post-truth" was coined in 1992, the malady is not new. And postmodernism isn't to blame. The problem isn't about epistemology; it's about identity" href="/post/2017/08/21/Though-lt;stronggt;post-truthlt;stronggt;-was-coined-in-1992-the-malady-is-not-new-And-postmodernism-isnt-to-blame-The-problem-isnt-about-epistemology;-its-about-identity.aspx" />

Trying Not to Try: The Art and Science of Spontaneity

2015.11.05 : View this Review Online | View Recent NDPR Reviews Edward Slingerland, Trying Not to Try: The Art and Science of Spontaneity, Crown, 2014, 295pp., $26.00 (hbk), ISBN
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2015.11.05 : View this Review Online | View Recent NDPR Reviews Edward Slingerland, Trying Not to Try: The Art and Science of Spontaneity, Crown, 2014, 295pp., $26.00 (hbk), ISBN 9780770437619. Reviewed by Bongrae Seok, Alvernia University In his recent book, Edward Slingerland explains and analyzes one of the unique ideas of Chinese philosophy, viz., wu-wei (無爲). The term is used mostly in Daoist texts, but the concept is discussed broadly in many schools of Chinese philosophy. Wu-wei is usually translated as non-action or non-doing, but it does not mean not doing anything. Rather it means doing things in a spontaneous and natural manner. If you act without a strongly imposed or premeditated intention or will, you are very close to the natural flow of wu-wei. Chinese philosophy, whether it is Confucianism or Daoism, focuses on the question of living a meaningful and happy life with a sustained effort to achieve natural spontaneity. Yet this specific ideal of. . .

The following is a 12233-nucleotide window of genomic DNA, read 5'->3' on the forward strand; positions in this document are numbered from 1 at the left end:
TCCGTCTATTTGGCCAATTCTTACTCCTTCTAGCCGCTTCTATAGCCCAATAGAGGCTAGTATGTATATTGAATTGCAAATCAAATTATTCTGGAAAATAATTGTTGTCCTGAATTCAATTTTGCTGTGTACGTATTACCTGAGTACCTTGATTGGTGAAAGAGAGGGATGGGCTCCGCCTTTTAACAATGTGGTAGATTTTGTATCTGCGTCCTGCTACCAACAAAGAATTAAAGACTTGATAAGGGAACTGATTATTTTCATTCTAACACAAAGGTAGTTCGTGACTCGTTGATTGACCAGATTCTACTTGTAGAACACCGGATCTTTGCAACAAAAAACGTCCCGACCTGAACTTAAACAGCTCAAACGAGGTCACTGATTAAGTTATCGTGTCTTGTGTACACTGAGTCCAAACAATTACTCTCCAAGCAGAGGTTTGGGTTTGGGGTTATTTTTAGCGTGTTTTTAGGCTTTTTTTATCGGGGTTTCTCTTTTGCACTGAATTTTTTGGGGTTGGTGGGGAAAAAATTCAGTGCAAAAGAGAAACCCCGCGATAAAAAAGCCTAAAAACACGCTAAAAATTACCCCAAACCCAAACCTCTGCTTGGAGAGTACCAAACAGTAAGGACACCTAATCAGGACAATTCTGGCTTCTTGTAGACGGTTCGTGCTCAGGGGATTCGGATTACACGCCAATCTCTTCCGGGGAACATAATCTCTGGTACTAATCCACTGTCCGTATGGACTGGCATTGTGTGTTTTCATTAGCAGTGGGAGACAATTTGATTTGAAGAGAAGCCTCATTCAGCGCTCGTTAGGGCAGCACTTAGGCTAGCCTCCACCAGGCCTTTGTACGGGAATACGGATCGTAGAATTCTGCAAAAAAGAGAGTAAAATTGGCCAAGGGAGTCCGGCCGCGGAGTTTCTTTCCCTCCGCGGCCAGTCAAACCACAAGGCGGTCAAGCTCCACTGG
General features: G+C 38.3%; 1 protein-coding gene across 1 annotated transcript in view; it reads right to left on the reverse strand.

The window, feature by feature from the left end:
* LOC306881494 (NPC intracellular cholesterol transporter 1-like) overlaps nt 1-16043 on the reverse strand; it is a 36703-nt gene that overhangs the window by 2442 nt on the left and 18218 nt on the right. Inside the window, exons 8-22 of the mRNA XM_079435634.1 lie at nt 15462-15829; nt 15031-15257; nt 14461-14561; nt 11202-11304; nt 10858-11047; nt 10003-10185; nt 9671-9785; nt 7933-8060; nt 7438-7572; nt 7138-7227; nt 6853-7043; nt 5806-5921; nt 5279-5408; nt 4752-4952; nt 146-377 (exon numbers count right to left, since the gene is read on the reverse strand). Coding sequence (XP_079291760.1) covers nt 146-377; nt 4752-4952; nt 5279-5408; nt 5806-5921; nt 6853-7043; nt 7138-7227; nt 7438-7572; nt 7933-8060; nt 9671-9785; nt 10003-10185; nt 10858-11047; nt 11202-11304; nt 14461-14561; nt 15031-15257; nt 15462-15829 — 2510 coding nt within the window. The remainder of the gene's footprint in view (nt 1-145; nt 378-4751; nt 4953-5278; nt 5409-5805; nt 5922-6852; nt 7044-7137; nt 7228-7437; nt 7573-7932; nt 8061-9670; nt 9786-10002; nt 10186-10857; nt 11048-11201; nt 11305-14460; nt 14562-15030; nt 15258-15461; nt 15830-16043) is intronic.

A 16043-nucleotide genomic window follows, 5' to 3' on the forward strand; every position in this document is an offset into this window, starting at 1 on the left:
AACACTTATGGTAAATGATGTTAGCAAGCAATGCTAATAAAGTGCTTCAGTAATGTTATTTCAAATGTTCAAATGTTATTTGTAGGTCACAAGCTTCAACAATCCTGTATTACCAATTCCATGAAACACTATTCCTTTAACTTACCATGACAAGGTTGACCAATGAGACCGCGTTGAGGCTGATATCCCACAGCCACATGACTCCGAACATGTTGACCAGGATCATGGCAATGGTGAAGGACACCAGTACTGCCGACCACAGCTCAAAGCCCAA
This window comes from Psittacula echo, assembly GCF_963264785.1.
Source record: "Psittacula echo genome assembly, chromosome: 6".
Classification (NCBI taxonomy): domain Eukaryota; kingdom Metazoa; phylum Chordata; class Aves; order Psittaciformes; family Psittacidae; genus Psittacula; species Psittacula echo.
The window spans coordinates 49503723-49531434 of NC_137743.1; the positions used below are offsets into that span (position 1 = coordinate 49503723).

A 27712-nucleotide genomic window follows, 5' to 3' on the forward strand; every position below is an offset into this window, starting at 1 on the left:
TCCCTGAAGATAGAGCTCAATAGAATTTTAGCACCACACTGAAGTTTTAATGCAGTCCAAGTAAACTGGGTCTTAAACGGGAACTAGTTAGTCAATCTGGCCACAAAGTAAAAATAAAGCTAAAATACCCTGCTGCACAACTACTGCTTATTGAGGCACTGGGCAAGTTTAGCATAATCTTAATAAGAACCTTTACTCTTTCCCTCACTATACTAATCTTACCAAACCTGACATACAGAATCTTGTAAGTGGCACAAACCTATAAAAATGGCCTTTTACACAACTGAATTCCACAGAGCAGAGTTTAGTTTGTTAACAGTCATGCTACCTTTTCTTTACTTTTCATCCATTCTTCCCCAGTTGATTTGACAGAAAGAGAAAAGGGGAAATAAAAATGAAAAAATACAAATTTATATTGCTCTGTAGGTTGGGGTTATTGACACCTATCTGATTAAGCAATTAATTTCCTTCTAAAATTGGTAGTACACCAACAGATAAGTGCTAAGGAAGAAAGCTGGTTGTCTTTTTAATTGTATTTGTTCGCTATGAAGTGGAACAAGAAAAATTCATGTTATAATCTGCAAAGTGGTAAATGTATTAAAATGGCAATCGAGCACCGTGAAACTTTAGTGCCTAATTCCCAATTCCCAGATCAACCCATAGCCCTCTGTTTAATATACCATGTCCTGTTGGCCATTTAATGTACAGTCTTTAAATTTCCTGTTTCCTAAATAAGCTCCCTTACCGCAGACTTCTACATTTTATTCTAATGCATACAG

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News source: Notre Dame Philosophical Reviews // News

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